As homelessness continues to be a major problem in Los Angeles, elected officials and members of the community are addressing the crisis both in support of and in opposition to the City’s current leadership.
In response to our feature by Alexandra Datig in last month’s edition of Plans & Permits, we offered Mayor Garcetti an exclusive opportunity to address these important issues with our readers. The Mayor’s office replied with previously publicly released statements which we have summarized below for our readers.
At his second and most recent briefing on how the City of Los Angeles is confronting the homelessness crisis the Mayor stated the City is putting every available resource into getting people off the streets and under a roof as quickly as possible, helping homeless Angelenos rebuild their lives, and doing more to keep our streets and sidewalks clean and safe.
Recently, the Mayor spent time with teams in Hollywood, the San Fernando Valley, South L.A., and Northeast L.A. by the banks of the L.A. River. Here are more of the results of their efforts in July:
The epicenter of this crisis is Skid Row. With the initial State funds received last year, we directed $20 million here to expand hygiene infrastructure and improve and expand cleanups in the community.
On the public health front:
· After the typhus cases last year, we can report today that cases of flea-borne typhus have returned to baseline levels, with just a single case reported in 2019.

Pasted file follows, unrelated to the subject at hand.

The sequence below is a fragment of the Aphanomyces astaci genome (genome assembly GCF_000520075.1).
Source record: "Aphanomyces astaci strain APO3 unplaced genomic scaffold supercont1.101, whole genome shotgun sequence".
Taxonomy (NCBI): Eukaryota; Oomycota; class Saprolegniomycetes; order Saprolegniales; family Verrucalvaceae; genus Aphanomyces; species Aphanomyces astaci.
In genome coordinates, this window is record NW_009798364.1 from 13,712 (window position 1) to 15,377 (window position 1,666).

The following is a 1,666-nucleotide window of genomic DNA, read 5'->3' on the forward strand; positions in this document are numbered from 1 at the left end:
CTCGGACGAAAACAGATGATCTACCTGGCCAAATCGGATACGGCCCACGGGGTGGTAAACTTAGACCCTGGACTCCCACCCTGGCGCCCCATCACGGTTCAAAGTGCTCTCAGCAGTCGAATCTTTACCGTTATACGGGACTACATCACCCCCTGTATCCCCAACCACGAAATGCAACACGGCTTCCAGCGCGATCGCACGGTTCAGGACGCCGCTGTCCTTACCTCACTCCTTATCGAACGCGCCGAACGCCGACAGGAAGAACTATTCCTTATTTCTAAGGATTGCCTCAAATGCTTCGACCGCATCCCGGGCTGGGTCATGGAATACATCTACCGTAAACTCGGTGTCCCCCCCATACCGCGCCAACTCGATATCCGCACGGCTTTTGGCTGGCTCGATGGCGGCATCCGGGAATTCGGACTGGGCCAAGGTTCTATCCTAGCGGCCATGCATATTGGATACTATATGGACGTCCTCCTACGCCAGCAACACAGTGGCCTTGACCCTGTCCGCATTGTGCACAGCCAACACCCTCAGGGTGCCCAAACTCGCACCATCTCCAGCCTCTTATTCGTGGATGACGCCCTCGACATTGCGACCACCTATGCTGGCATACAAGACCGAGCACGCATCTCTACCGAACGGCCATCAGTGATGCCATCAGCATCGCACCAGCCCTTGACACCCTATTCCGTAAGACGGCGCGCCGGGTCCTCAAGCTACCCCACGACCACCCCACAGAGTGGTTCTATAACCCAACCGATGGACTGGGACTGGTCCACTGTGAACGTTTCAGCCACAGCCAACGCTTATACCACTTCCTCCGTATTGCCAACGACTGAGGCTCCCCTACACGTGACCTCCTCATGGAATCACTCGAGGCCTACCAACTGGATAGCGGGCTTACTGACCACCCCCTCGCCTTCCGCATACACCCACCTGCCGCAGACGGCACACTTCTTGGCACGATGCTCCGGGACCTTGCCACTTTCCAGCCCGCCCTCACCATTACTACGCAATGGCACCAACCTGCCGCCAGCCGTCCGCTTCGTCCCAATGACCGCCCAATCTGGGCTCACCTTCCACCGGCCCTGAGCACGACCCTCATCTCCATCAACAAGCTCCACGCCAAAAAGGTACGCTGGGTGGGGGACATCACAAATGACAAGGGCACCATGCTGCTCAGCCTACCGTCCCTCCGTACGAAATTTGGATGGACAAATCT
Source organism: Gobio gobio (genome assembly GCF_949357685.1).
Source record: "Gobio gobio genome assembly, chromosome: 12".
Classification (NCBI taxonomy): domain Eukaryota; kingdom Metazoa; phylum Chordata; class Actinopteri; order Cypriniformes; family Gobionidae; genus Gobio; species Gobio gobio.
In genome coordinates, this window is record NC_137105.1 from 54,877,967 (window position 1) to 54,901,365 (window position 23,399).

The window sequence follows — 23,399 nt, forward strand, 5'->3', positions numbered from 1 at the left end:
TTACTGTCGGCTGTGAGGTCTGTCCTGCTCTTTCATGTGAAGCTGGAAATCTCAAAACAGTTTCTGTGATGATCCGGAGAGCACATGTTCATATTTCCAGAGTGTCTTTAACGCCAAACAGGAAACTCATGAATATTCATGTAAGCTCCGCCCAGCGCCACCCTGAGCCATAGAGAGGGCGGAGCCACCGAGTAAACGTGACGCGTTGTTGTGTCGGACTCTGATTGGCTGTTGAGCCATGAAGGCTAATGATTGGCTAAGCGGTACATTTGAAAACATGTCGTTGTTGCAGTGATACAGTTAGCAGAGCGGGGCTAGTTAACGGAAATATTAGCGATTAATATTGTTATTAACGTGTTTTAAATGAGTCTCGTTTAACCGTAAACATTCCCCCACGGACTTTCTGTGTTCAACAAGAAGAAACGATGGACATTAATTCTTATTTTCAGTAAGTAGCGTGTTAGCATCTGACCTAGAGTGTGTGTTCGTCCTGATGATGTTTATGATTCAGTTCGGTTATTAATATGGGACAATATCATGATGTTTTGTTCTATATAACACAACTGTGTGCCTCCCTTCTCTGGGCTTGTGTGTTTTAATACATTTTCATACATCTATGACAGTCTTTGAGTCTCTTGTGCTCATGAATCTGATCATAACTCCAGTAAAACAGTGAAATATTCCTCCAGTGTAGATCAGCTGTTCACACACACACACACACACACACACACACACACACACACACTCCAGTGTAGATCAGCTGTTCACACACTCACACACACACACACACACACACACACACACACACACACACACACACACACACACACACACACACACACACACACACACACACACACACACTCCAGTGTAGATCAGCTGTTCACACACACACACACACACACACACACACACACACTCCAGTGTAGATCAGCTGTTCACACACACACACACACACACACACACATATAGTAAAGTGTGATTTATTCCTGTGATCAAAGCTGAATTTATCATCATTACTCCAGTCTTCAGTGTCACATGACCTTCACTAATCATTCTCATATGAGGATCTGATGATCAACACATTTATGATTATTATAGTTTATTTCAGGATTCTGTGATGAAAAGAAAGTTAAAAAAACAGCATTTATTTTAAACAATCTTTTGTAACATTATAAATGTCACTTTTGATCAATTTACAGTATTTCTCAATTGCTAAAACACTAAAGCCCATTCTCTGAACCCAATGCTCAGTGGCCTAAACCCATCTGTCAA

· This fall, we will quadruple the size of our ReFresh Spot — a personal care center that provides showers, toilets, and laundry facilities for Angelenos experiencing homelessness — increasing the number of washers, dryers, and drinking fountains, and adding new community spaces for Skid Row residents.
There’s more to come, including:
· A new BIN facility to expand the units where Skid Row residents can safely store their most valuable belongings.
· A new, $2 million Skid Row Street Cleaning Program that will employ about 20 residents of Skid Row to provide trash pickup five days a week.
· New crisis beds for women in Skid Row at Downtown Women’s Center, set to open this month, and new crisis units to serve families from Skid Row.
The programs and initiatives being pursued and developed by the Mayor include:
As Governor Newsom and the state legislature makes homelessness a priority issue, Mayor Garcetti recently announced that Los Angeles will receive $124 million of state funds, a 46% increase from the city’s allotment last year. The Mayor proposes investing in six priorities:
Preventing Homelessness: more than $14 million will be invested in supporting eviction defense, emergency rental assistance, and efforts to reunify people with their families and keep them in their homes.
Bridge Housing: half of the state funds will be dedicated to adding shelter beds and getting interim housing sites open faster than before.
Innovative and Alternative Permanent Housing Models: more than $9 million will be spent on initiatives including shared housing, master-leasing motels, or rental subsidies for especially vulnerable populations.
Skid Row: more than $7 million of new funding will be directed to the Mayor’s place-based strategy at ground zero of this crisis.
Youth Homelessness: about $10 million will specifically be designated to keep homeless young people from becoming chronically homeless.
Public Health: $16.5 million will be used to pair hygiene resources with housing, outreach, and employment services to support a clean and healthy environment while people rebuild their lives and access housing.